Their actual absence from the ground gives the government in Ethiopia the unbridled opportunity to vehemently deny any of the reports produced by them. Take for example Ethiopia’s response to the report by the HRW released in mid-June 2016. The then chief spokesperson of the government, Getachew Reda, dismissed the reportstating that an organization far removed from a presence on the ground has no mandate to issue an accurate account of the human rights situation in Oromia. He then argued the Ethiopian Human Rights Commission, has issued its own report which recognized the death of only 173 people in Oromia and declared it “proportional”.
Partial police, politicized military
In theory, the police in Ethiopia, which includes the Ethiopian Federal Police Commission (EFPC), is constitutionally mandated, among others, to prevent and resolve conflicts, strengthen the federal system, uphold federal-regional relations in the country, and maintain good relations, peace and tolerance among different religions and beliefs. The Regional Police Commissions, Community Police Offices throughout the country, and law enforcement apparatus established under Federal government bodies like the Ethiopian Revenue and Customs Authority (ERCA), the Federal Ethics and Anti-Corruption Commission (FEACC) and the Federal Prisons Administration Commission (FPA) are also constitutionally mandated to be politically impartial and loyal only to the country’s supreme law, the Constitution. The Federal Police Proclamation No. 720/2011, for instance, asserts that the commission shall “maintain and ensure peace and security of the public and the state by respecting and ensuring the observance of the Constitution.” However, in practice, like in all authoritarian countries around the world,their loyalty is to the political party in power.
The police, in Ethiopia, together with the army, are instruments of a government that always appears to be keen to resort to its prowess to resolve political crises of any kind as is manifested by Prime Minister Hailemariam’s recent claim that his government “has ample capacity” to subdue the rising tide. This stems from EPRDF’s origins. “TPLF, which is the architect of the entity we call now EPRDF is essentially a militaristic group to its bones,” says Girma. “The group has never walked past its history. It has never evolved into being a civilian party. Beneath the surface, it’s all guns and armors.”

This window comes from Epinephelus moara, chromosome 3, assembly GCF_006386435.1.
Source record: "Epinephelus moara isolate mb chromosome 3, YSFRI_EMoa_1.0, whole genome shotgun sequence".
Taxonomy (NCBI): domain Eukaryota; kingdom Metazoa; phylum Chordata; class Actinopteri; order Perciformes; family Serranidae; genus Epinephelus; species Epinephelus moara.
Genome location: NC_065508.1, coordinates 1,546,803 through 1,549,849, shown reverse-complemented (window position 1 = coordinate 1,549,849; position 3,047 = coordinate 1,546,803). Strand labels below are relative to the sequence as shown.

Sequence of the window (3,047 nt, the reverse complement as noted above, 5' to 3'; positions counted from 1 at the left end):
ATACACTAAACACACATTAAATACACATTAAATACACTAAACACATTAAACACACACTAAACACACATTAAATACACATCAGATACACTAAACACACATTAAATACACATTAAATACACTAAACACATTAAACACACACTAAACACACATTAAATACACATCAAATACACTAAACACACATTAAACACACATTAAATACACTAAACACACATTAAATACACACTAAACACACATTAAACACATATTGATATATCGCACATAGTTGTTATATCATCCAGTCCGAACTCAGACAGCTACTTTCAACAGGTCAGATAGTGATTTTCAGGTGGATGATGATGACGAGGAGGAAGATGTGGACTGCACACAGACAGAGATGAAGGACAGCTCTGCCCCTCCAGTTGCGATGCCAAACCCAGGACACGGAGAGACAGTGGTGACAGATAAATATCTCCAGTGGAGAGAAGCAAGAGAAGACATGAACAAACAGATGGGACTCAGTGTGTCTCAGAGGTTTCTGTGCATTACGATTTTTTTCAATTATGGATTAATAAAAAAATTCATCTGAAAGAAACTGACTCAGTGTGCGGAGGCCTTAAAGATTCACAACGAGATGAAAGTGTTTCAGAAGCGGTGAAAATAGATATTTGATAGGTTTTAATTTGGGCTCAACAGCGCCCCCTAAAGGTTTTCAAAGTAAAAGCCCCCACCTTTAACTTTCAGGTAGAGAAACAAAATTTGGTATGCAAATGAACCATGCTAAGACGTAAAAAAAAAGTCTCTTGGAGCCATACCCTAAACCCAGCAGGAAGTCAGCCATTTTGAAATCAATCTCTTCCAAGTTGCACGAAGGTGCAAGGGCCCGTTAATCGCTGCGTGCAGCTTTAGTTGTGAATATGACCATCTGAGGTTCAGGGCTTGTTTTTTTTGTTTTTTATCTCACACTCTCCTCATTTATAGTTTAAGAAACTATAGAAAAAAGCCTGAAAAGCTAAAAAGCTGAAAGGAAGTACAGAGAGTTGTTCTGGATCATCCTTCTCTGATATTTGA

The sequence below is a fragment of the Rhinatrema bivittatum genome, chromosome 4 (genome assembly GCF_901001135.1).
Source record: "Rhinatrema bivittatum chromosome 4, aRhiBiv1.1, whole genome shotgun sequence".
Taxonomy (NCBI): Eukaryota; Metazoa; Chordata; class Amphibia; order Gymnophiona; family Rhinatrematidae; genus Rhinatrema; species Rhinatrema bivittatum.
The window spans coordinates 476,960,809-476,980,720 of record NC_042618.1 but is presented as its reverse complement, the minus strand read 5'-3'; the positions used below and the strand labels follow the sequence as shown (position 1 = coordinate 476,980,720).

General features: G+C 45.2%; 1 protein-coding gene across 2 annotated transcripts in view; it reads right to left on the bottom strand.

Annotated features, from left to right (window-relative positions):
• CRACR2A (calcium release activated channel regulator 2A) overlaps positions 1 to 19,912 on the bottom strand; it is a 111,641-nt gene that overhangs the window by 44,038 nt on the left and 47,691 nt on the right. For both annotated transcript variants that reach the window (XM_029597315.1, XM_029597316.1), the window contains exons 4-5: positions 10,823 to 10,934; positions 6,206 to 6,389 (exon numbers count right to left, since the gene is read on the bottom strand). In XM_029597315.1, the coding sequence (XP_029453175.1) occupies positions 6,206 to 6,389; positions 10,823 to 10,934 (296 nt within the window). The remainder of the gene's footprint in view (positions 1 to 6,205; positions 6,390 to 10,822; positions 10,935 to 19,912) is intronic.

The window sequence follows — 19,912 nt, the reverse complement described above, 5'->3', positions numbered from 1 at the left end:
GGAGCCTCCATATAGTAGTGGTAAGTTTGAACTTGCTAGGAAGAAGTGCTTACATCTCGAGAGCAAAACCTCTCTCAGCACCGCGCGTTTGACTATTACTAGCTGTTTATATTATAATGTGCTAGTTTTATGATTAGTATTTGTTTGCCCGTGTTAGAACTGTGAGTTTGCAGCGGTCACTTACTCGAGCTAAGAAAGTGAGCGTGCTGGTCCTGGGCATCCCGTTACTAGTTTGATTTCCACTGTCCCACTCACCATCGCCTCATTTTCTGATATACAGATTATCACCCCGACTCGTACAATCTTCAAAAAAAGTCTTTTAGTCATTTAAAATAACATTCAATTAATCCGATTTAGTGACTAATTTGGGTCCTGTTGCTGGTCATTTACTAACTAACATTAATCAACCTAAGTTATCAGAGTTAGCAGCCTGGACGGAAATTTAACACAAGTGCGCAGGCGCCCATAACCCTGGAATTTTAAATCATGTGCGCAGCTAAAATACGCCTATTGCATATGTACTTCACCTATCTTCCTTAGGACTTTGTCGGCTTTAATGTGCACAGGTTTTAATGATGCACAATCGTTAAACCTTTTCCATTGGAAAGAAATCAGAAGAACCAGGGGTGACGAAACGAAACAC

Girma’s sentiments were shared by Ezekiel. “From its guerilla days, the TPLF had a party army whose commanders acted as diplomats, administrators, judges, and social workers,” Ezekiel says. After assuming power to reconstruct a state on the verge of collapse “the Front installed its military leaders and political commissars as ministries, ruling party’s officials, heads of business organizations and top leaders of the new national defense force. In this respect, the reconstructed state was essentially a military government whose political power depended entirely on the gun.” Even after the parliamentary system was put in place and elections were conducted to form a representative government, the military’s influence has always been enormous, Ezekiel asserted. More often than not, “the military has been called in to deal with the opposition. The [ENDF] isn’t just a politicized military; it has been a militarized civilian government since the EPRDF’s accession to power. The military has always been politically connected. And its engagement in economic activities as an institution has made it economically powerful. The military has a stake in politics.”
Now, with a state of emergency to contain the widespread protests all over the country, the governing structure is in crisis, argues Ezekiel. “What remains intact is a politically connected, heavily armed and economically powerful military. [The government’s] institutional interests are in danger. It has to use force to protect them. But force will breed more instability and the use of more force. Another cycle of collapse and reconstruction, and a perpetually failing state.”
As Ethiopians look at what is to follow anxiously, the incumbent, spoiled by the respite brought by its excessive military deployment in the name of the state of emergency, is busy conducting what it called “deep reform” in order to address the grievances. It is also busy showcasing the boom in infrastructure; a topic the government always gave precedence to the people’s well-being.
But Girma (who was interviewed for this piece before the state of emergency was declared) likes to speak prudently about what to expect; “there is what I hope to happen, say in the next six months,” he said in September 2016, “which is the government would truly understand the severity of the problems it and the country are facing. I would like to see the government taking drastic measures up to declaring a transitional period in which all the stakeholders both inside and outside the country are invited to participate. The military can be part of this transition,” he said. However, “what I think would actually happen is far from this. It’s in EPRDF’s nature to falsely believe that it has managed the situation whenever protests subside. Buying time is what it strives for. But the protests are coming back again more ferociously.” Given how things evolved since then, Girma’s statement comes as an alarming forecast. AS